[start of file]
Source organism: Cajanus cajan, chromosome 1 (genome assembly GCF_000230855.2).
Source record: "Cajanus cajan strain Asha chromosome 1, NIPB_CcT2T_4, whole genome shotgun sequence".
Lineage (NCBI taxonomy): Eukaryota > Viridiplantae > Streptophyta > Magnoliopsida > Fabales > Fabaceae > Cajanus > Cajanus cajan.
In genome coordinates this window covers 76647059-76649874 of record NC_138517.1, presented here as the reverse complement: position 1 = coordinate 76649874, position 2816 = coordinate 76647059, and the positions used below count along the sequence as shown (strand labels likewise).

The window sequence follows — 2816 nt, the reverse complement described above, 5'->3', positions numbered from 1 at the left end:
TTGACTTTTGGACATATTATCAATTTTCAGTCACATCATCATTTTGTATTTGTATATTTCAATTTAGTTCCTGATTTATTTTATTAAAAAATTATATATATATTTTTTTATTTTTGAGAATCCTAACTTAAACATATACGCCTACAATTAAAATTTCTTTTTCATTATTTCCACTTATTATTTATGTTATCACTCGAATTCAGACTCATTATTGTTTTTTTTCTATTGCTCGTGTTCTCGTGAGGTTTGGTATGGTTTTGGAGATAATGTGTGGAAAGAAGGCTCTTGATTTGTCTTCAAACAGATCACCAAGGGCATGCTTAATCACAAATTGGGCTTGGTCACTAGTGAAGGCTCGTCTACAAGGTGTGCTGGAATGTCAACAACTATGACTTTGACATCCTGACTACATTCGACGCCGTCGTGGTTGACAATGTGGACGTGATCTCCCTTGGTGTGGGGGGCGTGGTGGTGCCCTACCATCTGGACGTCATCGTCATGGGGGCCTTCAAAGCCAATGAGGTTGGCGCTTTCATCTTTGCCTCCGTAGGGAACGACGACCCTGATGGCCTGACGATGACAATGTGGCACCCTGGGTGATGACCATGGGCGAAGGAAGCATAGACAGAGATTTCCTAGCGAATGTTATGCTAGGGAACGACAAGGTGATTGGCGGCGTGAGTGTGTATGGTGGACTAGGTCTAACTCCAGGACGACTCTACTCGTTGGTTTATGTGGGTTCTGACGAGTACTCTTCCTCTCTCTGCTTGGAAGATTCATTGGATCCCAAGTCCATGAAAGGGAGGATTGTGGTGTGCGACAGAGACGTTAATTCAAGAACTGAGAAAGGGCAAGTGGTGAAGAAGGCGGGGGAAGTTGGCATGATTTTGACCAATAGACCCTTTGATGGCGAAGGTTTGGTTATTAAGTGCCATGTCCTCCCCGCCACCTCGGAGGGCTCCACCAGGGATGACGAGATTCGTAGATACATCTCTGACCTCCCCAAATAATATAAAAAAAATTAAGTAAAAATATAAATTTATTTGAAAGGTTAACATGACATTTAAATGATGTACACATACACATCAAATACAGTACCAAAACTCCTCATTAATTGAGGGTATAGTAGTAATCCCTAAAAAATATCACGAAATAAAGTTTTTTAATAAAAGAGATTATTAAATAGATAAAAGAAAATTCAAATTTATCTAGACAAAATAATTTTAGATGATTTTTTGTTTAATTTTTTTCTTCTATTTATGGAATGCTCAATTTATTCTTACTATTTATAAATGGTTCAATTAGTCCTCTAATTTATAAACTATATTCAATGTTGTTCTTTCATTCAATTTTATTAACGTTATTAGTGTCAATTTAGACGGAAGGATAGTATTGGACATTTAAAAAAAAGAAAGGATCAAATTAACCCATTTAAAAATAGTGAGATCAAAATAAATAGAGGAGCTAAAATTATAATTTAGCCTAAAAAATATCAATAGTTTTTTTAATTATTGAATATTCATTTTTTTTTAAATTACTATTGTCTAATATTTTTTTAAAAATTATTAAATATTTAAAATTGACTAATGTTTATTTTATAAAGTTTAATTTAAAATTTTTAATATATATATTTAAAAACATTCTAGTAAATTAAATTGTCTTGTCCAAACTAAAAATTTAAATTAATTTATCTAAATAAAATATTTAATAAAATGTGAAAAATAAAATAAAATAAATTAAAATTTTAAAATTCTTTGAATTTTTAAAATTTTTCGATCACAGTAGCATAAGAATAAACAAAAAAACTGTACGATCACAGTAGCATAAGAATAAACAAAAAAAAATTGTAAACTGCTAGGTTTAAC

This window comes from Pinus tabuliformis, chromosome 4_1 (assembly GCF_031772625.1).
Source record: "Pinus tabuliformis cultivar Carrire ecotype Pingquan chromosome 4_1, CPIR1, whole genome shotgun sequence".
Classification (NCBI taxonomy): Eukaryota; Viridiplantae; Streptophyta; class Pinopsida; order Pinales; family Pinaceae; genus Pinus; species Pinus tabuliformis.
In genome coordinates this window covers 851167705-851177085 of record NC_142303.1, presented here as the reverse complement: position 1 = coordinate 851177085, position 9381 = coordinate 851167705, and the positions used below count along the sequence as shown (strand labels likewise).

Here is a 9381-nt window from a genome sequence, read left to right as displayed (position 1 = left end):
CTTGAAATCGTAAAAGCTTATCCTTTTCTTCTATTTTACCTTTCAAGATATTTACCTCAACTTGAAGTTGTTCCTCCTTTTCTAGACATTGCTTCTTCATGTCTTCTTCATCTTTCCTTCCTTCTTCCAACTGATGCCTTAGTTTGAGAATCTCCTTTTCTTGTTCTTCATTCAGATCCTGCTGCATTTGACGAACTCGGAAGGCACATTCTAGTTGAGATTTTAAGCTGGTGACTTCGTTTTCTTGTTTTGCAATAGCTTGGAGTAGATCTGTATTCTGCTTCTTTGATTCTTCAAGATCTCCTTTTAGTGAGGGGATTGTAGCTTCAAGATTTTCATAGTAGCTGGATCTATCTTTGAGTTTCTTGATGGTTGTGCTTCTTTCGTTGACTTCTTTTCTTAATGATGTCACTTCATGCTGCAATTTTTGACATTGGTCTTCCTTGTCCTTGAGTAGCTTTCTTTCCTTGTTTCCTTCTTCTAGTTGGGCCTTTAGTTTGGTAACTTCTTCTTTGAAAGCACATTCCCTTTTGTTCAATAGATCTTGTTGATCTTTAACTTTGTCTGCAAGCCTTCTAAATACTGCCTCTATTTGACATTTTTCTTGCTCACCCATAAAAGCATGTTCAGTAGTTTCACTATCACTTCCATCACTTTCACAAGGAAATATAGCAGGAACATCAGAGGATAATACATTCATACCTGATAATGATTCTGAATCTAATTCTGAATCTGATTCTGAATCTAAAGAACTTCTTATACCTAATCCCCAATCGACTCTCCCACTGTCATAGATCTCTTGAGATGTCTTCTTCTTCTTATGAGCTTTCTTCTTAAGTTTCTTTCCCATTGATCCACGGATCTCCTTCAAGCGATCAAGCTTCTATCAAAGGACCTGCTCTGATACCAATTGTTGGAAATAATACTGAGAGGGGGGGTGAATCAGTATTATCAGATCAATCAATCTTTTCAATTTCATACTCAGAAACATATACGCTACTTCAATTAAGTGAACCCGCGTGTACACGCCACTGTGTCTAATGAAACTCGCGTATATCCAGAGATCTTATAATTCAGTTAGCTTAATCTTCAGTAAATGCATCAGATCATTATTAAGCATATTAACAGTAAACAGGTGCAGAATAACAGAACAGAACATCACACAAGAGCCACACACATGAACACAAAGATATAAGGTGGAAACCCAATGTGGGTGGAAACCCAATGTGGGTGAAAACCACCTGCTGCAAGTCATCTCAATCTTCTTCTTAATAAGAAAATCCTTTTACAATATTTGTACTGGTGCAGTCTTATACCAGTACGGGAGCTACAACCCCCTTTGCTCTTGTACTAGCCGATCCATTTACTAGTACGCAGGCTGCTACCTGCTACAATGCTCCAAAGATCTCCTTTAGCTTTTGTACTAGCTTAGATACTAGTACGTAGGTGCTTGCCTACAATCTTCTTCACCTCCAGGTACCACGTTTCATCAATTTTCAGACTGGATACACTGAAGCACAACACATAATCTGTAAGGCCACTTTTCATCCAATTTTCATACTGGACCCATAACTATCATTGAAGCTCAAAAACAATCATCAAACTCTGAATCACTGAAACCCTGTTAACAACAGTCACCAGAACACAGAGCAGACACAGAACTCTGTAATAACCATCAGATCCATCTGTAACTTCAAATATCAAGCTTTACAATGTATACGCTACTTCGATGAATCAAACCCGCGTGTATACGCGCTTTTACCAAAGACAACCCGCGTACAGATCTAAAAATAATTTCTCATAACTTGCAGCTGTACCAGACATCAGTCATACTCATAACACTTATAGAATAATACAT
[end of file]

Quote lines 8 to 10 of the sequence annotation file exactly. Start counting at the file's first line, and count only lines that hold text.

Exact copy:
Source record: "Pinus tabuliformis cultivar Carrire ecotype Pingquan chromosome 4_1, CPIR1, whole genome shotgun sequence".
Classification (NCBI taxonomy): Eukaryota; Viridiplantae; Streptophyta; class Pinopsida; order Pinales; family Pinaceae; genus Pinus; species Pinus tabuliformis.
In genome coordinates this window covers 851167705-851177085 of record NC_142303.1, presented here as the reverse complement: position 1 = coordinate 851177085, position 9381 = coordinate 851167705, and the positions used below count along the sequence as shown (strand labels likewise).